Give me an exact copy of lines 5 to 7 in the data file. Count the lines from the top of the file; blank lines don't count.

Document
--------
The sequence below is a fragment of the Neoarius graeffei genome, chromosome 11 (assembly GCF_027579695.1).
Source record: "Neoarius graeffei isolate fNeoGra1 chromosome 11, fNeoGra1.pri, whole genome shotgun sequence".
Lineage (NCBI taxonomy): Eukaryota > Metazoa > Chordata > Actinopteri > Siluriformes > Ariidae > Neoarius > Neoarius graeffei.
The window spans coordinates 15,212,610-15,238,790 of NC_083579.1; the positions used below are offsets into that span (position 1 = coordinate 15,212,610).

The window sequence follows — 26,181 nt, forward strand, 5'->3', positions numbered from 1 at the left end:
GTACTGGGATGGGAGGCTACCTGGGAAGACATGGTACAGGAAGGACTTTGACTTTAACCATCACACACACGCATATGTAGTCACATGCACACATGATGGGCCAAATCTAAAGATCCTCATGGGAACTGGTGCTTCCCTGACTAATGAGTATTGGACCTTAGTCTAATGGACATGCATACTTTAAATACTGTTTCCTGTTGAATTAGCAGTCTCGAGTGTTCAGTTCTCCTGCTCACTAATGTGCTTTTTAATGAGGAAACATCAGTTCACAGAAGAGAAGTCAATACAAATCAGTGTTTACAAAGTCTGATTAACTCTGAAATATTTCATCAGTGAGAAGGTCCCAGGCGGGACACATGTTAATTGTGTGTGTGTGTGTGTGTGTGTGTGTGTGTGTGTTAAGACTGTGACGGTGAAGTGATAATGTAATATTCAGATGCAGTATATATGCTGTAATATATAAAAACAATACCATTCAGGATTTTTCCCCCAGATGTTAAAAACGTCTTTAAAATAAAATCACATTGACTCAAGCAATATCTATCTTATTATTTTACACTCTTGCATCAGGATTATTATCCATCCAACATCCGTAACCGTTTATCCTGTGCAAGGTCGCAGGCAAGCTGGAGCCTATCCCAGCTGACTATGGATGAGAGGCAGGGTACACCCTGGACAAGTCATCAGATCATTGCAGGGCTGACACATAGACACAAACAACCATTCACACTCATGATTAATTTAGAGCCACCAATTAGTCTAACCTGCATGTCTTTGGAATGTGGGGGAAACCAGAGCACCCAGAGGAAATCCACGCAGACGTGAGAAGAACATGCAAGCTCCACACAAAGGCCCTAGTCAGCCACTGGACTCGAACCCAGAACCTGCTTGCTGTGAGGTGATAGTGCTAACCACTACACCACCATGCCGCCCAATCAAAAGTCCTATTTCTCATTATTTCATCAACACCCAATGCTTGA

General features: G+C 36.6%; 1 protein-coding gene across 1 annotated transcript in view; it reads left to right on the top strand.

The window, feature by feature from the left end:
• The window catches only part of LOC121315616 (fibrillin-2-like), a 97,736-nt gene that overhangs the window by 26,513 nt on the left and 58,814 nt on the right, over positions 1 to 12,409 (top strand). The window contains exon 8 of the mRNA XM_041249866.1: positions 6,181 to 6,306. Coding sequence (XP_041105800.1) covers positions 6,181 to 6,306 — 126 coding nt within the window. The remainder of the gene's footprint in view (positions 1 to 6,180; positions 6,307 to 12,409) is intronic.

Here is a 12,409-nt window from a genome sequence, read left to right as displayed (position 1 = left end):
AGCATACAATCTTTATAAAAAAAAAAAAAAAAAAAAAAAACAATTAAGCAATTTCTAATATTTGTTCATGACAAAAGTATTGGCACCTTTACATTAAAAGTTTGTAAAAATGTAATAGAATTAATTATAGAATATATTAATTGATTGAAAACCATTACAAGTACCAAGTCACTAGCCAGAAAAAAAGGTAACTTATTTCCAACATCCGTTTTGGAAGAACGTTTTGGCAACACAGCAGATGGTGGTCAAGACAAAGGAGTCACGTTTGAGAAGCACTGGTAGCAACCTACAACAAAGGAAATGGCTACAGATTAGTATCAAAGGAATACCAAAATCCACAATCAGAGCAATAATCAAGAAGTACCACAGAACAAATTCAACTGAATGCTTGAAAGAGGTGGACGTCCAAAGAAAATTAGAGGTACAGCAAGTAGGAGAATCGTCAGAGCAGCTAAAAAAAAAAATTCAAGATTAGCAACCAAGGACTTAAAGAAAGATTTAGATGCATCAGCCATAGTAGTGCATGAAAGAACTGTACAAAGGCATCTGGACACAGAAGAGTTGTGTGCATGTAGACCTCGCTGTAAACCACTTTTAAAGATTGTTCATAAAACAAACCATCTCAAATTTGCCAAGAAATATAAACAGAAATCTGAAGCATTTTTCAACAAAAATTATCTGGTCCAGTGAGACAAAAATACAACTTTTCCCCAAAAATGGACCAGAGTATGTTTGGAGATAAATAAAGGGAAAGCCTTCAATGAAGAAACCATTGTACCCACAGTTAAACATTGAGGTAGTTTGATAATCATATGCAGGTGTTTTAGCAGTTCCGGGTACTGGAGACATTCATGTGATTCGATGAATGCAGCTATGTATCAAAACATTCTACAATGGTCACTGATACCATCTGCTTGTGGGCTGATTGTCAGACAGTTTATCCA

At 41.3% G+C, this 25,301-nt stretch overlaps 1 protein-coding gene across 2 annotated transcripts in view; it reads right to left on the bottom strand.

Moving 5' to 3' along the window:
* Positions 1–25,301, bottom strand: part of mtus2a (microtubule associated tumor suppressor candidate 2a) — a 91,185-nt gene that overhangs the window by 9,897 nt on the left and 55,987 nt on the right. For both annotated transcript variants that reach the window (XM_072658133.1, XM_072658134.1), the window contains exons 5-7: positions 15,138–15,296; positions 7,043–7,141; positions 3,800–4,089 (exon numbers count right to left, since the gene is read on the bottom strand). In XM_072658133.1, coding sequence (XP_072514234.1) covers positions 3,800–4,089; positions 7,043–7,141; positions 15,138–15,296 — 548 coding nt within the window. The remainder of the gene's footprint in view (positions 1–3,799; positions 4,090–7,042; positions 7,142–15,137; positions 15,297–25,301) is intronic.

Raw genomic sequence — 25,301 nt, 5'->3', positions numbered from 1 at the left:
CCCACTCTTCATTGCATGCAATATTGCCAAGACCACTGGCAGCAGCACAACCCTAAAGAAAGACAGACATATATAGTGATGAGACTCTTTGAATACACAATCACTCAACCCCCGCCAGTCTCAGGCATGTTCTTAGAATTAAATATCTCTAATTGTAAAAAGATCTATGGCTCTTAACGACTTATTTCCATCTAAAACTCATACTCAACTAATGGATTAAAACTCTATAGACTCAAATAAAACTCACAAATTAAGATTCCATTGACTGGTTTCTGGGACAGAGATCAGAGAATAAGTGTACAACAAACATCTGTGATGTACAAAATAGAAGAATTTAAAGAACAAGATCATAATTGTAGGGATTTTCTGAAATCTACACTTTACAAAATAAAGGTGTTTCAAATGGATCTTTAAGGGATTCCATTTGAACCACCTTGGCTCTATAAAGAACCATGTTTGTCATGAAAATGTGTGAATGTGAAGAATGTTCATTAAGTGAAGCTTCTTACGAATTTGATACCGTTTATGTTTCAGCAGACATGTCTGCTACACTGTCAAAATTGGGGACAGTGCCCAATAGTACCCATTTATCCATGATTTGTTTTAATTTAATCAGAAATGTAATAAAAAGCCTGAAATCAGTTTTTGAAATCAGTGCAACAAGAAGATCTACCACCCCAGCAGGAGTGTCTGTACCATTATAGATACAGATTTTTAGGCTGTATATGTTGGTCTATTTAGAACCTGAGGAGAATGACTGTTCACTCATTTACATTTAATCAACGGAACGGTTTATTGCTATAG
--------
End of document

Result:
The window sequence follows — 26,181 nt, forward strand, 5'->3', positions numbered from 1 at the left end:
GTACTGGGATGGGAGGCTACCTGGGAAGACATGGTACAGGAAGGACTTTGACTTTAACCATCACACACACGCATATGTAGTCACATGCACACATGATGGGCCAAATCTAAAGATCCTCATGGGAACTGGTGCTTCCCTGACTAATGAGTATTGGACCTTAGTCTAATGGACATGCATACTTTAAATACTGTTTCCTGTTGAATTAGCAGTCTCGAGTGTTCAGTTCTCCTGCTCACTAATGTGCTTTTTAATGAGGAAACATCAGTTCACAGAAGAGAAGTCAATACAAATCAGTGTTTACAAAGTCTGATTAACTCTGAAATATTTCATCAGTGAGAAGGTCCCAGGCGGGACACATGTTAATTGTGTGTGTGTGTGTGTGTGTGTGTGTGTGTGTGTTAAGACTGTGACGGTGAAGTGATAATGTAATATTCAGATGCAGTATATATGCTGTAATATATAAAAACAATACCATTCAGGATTTTTCCCCCAGATGTTAAAAACGTCTTTAAAATAAAATCACATTGACTCAAGCAATATCTATCTTATTATTTTACACTCTTGCATCAGGATTATTATCCATCCAACATCCGTAACCGTTTATCCTGTGCAAGGTCGCAGGCAAGCTGGAGCCTATCCCAGCTGACTATGGATGAGAGGCAGGGTACACCCTGGACAAGTCATCAGATCATTGCAGGGCTGACACATAGACACAAACAACCATTCACACTCATGATTAATTTAGAGCCACCAATTAGTCTAACCTGCATGTCTTTGGAATGTGGGGGAAACCAGAGCACCCAGAGGAAATCCACGCAGACGTGAGAAGAACATGCAAGCTCCACACAAAGGCCCTAGTCAGCCACTGGACTCGAACCCAGAACCTGCTTGCTGTGAGGTGATAGTGCTAACCACTACACCACCATGCCGCCCAATCAAAAGTCCTATTTCTCATTATTTCATCAACACCCAATGCTTGA

General features: G+C 36.6%; 1 protein-coding gene across 1 annotated transcript in view; it reads left to right on the top strand.